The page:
I’ve never been a two-fisted conversationalist, especially around people I don’t know well.

When I was in my teens I somehow acquired a pretty girlfriend. I was invited to dinner at her home. She and I, her mom and dad, a younger brother and two elderly grandparents, a table full. All strangers, except for my girlfriend.

My discomfort was huge, and things just got worse when I found that I had nothing to say to anyone about anything. My silence eventually reinforced itself. I figured after having gone for a long time without joining the conversation, if I ever did jump in, then whatever I said had better be good. But I had nothing.

My girlfriend was looking askance at me. As it turns out, the only word I uttered at the table that night was “bustard.” That and nothing more.

The Bustard is a tallish bird of the crane family found in Northern Africa, Southern Europe and Eurasia. Most ordinary Americans have never heard of it. But birds, hey, now that was a subject I could talk about. And the grandmother gave me my opening.

She and the grandfather had recently returned from an overseas trip and were talking about unusual birds they noticed, birds we don’t see here. They described a bird in some detail that interested them because it had a funny name. It was tan, with a long neck and black and white tail feathers. But they couldn’t recall the funny name.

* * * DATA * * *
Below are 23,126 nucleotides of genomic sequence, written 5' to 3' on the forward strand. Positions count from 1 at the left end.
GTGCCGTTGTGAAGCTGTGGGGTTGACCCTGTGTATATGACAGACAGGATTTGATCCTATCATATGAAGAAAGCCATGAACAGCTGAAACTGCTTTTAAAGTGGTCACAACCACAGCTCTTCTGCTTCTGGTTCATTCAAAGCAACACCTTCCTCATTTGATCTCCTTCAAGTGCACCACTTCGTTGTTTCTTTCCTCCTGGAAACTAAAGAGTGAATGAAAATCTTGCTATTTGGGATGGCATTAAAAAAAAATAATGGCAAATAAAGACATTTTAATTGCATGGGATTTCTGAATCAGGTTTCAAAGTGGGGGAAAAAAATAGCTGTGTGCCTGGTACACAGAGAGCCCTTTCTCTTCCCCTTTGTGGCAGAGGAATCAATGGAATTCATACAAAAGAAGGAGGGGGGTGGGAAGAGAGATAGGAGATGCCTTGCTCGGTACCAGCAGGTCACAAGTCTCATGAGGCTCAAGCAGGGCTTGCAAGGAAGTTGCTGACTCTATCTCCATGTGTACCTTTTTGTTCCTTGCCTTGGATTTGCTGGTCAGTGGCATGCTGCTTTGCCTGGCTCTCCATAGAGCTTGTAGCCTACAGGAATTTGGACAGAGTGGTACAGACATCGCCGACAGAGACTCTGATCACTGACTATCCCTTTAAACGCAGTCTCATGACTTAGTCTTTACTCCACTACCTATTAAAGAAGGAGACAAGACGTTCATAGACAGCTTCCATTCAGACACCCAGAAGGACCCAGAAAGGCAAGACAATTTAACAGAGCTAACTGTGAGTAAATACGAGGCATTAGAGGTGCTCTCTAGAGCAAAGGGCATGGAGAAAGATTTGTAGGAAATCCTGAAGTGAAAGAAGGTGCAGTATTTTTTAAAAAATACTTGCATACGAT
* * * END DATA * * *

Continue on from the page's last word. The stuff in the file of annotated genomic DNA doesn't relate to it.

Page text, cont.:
I blurted out, “Bustard!” Everyone looked at me.

Feeling pretty good about myself for the first time that night, I was about to explain that this is the name of a bird in that region fitting her description.

I had planned to tell these people that I was somewhat of a bird geek, a self-deprecating phrase that would make me likable, I hoped. This was to be the conversational icebreaker I needed. It would also make me look smart. My girlfriend would be proud. The table talk would proceed and I’d join in, salvaging the evening.

The grandmother paused after giving me a strange look. Everyone at the table gave me a strange look. Then the grandmother continued, calmly saying to the others, “Oh, I remember the bird’s name: Hoopoe, that’s what the guide called it.” And she turned to her husband for confirmation, “Wasn’t that right, dear? Hoopoe. Remember it now?”

The husband nodded, his mouth full of mashed potatoes, not really caring. Although out of the corner of his eye, he was still looking at me. I never explained. In any case, my identification had been wrong, so claiming to be knowledgeable about birds wouldn’t have made sense. I didn’t say anything else that night except maybe, goodbye.

Which is pretty much what my girlfriend said to me a few days later.

"Good bye."

“Good bye.”

2 Responses to ““Bustard!””

  1. Michelle says:

    Oh geez. I can see why they thought you said “bastard”… the two words look so similar.

  2. Ian Layton says:

    I had a similar experience. I grew up in the UK. My Dad was involved in breeding dogs. In our house, we made the distinction between the sexes (of dogs) using the correct terminology. Once I came to the US it did not take me long to realize that one did NOT use the “B**CH” word in “polite” company!!!

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